MINE is barely three inches long but gives people a case of the vapours at Japanese swimming pools. Invariably, a lifeguard will tut-tut from his high chair before demanding it be covered up. Tattoos come freighted with taboos in Japan. They have long been associated with “anti-social elements”, code for yakuza mobsters. That makes the law-abiding among us collateral damage in a cultural war against body art.
Gyms, pools and public baths typically ban them, or insist they be concealed. Some even provide bandages and sticky tape for that purpose. The mayor of Osaka, Japan’s second city, felt so strongly he launched a witch-hunt against tattooed civil servants in 2012. Employees were required to fill out a form describing their tattoos and exactly what part of the body they decorated.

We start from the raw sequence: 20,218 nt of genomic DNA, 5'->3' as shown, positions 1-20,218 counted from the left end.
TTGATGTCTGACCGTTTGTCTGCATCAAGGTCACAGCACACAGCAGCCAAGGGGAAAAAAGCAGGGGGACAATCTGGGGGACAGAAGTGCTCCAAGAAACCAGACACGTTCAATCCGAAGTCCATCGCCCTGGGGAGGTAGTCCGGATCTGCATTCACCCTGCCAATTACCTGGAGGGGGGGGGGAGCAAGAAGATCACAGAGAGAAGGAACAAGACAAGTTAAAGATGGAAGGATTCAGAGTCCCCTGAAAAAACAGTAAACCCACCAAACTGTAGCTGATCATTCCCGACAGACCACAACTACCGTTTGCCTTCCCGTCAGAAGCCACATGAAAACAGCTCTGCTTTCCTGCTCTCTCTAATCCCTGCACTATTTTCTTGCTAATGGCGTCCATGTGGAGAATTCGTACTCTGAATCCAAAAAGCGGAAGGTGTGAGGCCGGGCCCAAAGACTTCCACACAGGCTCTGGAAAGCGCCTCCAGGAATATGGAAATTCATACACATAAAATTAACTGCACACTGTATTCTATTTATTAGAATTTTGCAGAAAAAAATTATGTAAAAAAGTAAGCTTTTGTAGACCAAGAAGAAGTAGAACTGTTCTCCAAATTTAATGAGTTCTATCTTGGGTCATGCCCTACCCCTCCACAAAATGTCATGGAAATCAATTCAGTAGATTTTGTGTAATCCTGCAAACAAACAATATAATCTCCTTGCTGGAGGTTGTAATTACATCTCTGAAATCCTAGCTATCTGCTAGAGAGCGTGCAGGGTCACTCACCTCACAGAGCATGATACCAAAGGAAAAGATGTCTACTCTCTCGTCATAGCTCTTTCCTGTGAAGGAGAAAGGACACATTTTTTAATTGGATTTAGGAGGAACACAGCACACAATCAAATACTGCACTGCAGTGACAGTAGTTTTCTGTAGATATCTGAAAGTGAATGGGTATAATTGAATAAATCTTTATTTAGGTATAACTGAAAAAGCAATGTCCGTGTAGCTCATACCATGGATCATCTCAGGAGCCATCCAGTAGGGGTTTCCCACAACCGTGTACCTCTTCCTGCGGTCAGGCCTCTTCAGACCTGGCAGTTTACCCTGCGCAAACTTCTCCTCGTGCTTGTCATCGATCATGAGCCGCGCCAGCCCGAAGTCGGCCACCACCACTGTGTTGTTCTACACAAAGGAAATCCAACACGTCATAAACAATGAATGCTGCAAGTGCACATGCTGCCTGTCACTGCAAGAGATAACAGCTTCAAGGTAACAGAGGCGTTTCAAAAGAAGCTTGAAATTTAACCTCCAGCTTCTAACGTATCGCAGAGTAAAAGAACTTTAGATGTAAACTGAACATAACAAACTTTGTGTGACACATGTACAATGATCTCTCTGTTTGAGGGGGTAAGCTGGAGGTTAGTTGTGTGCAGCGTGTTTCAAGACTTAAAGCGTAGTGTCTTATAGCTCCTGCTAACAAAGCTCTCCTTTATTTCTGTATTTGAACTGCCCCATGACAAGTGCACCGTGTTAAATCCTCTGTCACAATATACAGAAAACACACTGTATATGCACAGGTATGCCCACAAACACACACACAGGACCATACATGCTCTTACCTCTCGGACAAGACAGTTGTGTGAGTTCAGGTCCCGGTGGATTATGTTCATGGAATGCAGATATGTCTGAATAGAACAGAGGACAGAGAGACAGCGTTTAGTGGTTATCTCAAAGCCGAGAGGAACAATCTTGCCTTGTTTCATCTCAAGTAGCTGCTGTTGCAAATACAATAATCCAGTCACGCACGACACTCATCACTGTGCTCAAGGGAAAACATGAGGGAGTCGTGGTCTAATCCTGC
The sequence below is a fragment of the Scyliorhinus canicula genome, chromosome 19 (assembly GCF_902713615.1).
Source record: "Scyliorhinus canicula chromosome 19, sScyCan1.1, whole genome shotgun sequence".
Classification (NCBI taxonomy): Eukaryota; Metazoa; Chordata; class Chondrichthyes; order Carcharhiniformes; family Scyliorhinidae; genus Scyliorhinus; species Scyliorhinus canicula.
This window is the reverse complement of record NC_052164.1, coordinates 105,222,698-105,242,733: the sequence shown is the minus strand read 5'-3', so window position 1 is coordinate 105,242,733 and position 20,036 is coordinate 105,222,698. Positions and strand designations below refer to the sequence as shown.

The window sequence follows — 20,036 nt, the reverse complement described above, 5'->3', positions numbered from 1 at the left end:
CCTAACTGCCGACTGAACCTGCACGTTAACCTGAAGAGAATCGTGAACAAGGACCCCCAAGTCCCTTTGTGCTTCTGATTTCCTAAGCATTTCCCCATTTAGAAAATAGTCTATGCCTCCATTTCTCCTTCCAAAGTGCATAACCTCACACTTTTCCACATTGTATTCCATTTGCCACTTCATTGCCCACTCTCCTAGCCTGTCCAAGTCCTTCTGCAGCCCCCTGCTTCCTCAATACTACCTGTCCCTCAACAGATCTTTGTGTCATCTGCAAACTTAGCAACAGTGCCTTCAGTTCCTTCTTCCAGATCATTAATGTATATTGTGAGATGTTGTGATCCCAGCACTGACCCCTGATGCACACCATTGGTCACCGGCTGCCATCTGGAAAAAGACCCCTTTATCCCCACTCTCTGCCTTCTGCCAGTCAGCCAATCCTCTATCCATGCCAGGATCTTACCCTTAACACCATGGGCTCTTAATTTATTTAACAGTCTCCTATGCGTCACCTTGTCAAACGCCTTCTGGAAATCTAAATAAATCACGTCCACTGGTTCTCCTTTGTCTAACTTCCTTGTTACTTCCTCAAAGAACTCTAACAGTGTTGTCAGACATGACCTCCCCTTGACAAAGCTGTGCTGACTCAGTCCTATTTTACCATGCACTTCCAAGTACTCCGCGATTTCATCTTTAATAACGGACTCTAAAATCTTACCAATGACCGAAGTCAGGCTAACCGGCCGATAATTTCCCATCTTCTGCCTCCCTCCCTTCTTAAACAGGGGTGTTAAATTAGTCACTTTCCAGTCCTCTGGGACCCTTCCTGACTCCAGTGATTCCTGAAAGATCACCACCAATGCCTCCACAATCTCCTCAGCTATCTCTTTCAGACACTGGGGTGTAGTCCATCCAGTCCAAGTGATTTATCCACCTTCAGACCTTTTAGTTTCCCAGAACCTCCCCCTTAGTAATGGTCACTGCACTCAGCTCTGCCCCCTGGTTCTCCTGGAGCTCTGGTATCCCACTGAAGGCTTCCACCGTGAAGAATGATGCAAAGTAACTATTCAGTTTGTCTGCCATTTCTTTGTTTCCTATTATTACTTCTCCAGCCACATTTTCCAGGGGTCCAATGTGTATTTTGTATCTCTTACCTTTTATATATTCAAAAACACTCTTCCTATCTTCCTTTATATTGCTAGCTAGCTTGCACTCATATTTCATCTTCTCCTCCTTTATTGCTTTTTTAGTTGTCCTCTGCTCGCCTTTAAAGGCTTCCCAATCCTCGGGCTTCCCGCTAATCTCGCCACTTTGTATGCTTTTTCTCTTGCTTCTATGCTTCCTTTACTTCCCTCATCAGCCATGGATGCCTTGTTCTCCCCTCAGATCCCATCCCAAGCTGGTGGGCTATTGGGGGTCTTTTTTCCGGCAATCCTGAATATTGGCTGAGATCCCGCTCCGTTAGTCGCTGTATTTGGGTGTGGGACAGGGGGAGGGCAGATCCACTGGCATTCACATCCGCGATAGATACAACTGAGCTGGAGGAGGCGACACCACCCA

For foreign business travellers, this can be a nuisance. Most of us can survive a few days off from the gym, but what about Japan’s matchless hot spring resorts? Every good guidebook recommends a soak in a country onsen but the best of luck getting in: a survey released last month by the…Continue reading